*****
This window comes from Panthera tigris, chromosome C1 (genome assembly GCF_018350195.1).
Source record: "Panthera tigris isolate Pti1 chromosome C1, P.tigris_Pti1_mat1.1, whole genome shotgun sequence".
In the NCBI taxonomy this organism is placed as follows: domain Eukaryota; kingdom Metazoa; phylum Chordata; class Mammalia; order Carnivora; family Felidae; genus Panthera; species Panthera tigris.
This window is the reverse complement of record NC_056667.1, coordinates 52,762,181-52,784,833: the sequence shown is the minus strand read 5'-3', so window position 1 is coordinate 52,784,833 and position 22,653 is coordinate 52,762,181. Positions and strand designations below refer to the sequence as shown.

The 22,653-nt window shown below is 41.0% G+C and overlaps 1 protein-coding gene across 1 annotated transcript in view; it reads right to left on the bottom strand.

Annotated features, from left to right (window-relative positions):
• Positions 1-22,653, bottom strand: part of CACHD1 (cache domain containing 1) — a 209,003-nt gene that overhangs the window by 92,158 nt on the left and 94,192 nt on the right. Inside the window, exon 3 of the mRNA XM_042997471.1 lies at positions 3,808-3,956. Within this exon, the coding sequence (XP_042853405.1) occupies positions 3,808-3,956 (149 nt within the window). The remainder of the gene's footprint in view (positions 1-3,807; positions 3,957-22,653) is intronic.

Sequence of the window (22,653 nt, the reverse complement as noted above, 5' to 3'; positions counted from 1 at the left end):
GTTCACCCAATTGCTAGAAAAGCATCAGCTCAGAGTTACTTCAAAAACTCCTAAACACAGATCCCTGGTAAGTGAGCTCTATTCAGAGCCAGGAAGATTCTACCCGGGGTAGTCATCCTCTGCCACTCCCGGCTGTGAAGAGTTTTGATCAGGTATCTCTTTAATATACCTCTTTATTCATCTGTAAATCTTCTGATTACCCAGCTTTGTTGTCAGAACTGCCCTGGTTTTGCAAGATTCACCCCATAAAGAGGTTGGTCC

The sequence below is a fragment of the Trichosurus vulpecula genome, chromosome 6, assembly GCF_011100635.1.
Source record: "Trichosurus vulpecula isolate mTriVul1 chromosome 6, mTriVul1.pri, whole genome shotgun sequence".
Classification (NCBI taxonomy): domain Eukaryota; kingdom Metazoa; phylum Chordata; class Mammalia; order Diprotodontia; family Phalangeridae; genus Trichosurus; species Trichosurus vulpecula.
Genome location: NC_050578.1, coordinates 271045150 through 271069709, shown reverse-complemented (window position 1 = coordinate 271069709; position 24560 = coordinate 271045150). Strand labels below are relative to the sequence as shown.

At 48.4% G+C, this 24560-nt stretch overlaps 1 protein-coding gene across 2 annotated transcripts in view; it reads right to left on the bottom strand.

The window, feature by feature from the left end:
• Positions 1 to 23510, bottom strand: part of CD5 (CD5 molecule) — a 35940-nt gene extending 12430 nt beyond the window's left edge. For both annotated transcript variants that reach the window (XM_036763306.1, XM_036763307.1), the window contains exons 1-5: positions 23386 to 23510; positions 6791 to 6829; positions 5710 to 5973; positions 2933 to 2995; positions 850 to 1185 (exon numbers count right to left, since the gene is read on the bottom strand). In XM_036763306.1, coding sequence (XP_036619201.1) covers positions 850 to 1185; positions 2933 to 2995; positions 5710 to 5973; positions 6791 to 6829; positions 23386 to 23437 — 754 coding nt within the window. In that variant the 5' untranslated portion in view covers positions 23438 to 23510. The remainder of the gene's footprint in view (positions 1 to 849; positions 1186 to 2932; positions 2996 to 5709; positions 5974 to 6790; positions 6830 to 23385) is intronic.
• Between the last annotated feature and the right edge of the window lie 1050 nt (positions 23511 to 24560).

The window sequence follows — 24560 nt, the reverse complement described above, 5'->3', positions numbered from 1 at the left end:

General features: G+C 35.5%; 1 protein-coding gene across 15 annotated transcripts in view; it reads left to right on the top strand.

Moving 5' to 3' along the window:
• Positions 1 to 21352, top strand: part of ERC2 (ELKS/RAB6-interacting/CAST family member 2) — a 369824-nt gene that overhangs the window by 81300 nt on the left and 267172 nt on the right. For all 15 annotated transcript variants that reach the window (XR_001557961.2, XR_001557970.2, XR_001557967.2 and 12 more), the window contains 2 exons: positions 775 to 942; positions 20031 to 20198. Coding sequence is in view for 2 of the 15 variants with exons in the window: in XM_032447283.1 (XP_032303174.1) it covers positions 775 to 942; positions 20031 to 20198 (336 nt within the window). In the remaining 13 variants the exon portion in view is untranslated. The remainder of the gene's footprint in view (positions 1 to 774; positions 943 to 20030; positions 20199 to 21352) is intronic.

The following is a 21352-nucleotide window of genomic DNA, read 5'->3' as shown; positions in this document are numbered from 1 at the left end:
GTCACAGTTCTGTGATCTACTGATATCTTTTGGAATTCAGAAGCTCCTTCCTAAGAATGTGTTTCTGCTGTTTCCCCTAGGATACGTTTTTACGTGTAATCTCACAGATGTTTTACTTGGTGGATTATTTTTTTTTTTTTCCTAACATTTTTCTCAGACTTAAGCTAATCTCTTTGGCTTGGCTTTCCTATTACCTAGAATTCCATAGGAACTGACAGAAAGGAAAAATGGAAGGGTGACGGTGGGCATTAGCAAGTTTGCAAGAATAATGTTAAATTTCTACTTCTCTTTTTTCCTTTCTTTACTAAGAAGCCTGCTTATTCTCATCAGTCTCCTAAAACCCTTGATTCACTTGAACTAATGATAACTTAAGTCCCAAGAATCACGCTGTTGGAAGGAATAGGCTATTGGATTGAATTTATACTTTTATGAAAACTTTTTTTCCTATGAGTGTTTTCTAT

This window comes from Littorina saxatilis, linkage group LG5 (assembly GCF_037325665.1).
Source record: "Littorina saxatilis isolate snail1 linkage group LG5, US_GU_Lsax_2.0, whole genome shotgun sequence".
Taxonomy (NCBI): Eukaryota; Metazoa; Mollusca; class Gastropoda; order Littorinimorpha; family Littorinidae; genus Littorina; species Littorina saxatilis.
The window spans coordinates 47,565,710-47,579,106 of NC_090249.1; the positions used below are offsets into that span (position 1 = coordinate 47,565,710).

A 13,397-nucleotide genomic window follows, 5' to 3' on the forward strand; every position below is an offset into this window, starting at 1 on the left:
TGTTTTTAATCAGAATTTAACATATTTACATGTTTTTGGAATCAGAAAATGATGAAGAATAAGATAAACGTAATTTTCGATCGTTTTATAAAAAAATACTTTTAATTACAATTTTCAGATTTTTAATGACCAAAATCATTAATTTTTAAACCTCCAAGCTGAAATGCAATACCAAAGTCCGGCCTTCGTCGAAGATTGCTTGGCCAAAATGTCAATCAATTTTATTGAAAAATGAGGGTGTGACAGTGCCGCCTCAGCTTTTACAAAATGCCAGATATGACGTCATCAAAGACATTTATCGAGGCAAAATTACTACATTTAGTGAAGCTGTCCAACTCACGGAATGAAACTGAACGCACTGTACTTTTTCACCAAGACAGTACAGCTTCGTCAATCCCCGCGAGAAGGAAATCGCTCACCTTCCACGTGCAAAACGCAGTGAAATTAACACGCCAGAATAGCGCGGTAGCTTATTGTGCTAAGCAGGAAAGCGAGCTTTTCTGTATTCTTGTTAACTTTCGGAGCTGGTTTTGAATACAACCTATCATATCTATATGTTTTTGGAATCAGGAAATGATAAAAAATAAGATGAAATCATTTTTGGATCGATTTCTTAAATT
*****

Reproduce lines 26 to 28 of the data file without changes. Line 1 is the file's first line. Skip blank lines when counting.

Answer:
Taxonomy (NCBI): Eukaryota; Metazoa; Mollusca; class Gastropoda; order Littorinimorpha; family Littorinidae; genus Littorina; species Littorina saxatilis.
The window spans coordinates 47,565,710-47,579,106 of NC_090249.1; the positions used below are offsets into that span (position 1 = coordinate 47,565,710).

A 13,397-nucleotide genomic window follows, 5' to 3' on the forward strand; every position below is an offset into this window, starting at 1 on the left: